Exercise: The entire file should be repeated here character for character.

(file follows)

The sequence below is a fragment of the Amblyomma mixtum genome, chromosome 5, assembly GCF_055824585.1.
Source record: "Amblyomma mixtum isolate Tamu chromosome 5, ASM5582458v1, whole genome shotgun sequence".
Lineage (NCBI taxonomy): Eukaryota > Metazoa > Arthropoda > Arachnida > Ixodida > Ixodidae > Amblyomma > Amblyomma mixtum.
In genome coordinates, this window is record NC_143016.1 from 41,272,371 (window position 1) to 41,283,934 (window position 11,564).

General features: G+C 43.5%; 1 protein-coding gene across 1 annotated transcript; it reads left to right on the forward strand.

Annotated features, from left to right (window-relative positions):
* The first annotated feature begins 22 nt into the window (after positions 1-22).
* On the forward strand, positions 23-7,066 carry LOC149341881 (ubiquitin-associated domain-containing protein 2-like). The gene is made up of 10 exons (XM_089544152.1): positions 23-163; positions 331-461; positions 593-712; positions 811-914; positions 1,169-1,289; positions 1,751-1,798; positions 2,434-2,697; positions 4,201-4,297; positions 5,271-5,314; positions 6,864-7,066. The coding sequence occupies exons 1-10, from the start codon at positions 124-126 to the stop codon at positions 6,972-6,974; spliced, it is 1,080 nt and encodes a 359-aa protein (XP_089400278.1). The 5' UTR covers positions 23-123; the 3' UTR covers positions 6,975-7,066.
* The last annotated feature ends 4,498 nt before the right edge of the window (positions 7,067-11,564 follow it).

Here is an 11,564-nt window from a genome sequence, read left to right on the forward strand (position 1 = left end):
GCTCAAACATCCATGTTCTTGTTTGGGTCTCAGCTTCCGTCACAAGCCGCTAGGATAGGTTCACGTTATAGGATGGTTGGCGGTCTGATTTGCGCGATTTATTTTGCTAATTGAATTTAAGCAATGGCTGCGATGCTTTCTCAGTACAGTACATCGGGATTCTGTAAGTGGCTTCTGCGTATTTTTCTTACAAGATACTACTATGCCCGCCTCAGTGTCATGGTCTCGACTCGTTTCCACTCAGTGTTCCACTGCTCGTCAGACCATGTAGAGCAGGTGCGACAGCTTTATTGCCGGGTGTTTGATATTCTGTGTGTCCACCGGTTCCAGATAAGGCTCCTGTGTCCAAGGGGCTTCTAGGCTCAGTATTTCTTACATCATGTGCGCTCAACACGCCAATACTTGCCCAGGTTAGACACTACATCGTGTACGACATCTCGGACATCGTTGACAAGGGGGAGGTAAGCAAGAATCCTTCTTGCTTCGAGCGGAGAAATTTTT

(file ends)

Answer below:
The sequence below is a fragment of the Amblyomma mixtum genome, chromosome 5, assembly GCF_055824585.1.
Source record: "Amblyomma mixtum isolate Tamu chromosome 5, ASM5582458v1, whole genome shotgun sequence".
Lineage (NCBI taxonomy): Eukaryota > Metazoa > Arthropoda > Arachnida > Ixodida > Ixodidae > Amblyomma > Amblyomma mixtum.
In genome coordinates, this window is record NC_143016.1 from 41,272,371 (window position 1) to 41,283,934 (window position 11,564).

General features: G+C 43.5%; 1 protein-coding gene across 1 annotated transcript; it reads left to right on the forward strand.

Annotated features, from left to right (window-relative positions):
* The first annotated feature begins 22 nt into the window (after positions 1-22).
* On the forward strand, positions 23-7,066 carry LOC149341881 (ubiquitin-associated domain-containing protein 2-like). The gene is made up of 10 exons (XM_089544152.1): positions 23-163; positions 331-461; positions 593-712; positions 811-914; positions 1,169-1,289; positions 1,751-1,798; positions 2,434-2,697; positions 4,201-4,297; positions 5,271-5,314; positions 6,864-7,066. The coding sequence occupies exons 1-10, from the start codon at positions 124-126 to the stop codon at positions 6,972-6,974; spliced, it is 1,080 nt and encodes a 359-aa protein (XP_089400278.1). The 5' UTR covers positions 23-123; the 3' UTR covers positions 6,975-7,066.
* The last annotated feature ends 4,498 nt before the right edge of the window (positions 7,067-11,564 follow it).

Here is an 11,564-nt window from a genome sequence, read left to right on the forward strand (position 1 = left end):
GCTCAAACATCCATGTTCTTGTTTGGGTCTCAGCTTCCGTCACAAGCCGCTAGGATAGGTTCACGTTATAGGATGGTTGGCGGTCTGATTTGCGCGATTTATTTTGCTAATTGAATTTAAGCAATGGCTGCGATGCTTTCTCAGTACAGTACATCGGGATTCTGTAAGTGGCTTCTGCGTATTTTTCTTACAAGATACTACTATGCCCGCCTCAGTGTCATGGTCTCGACTCGTTTCCACTCAGTGTTCCACTGCTCGTCAGACCATGTAGAGCAGGTGCGACAGCTTTATTGCCGGGTGTTTGATATTCTGTGTGTCCACCGGTTCCAGATAAGGCTCCTGTGTCCAAGGGGCTTCTAGGCTCAGTATTTCTTACATCATGTGCGCTCAACACGCCAATACTTGCCCAGGTTAGACACTACATCGTGTACGACATCTCGGACATCGTTGACAAGGGGGAGGTAAGCAAGAATCCTTCTTGCTTCGAGCGGAGAAATTTTT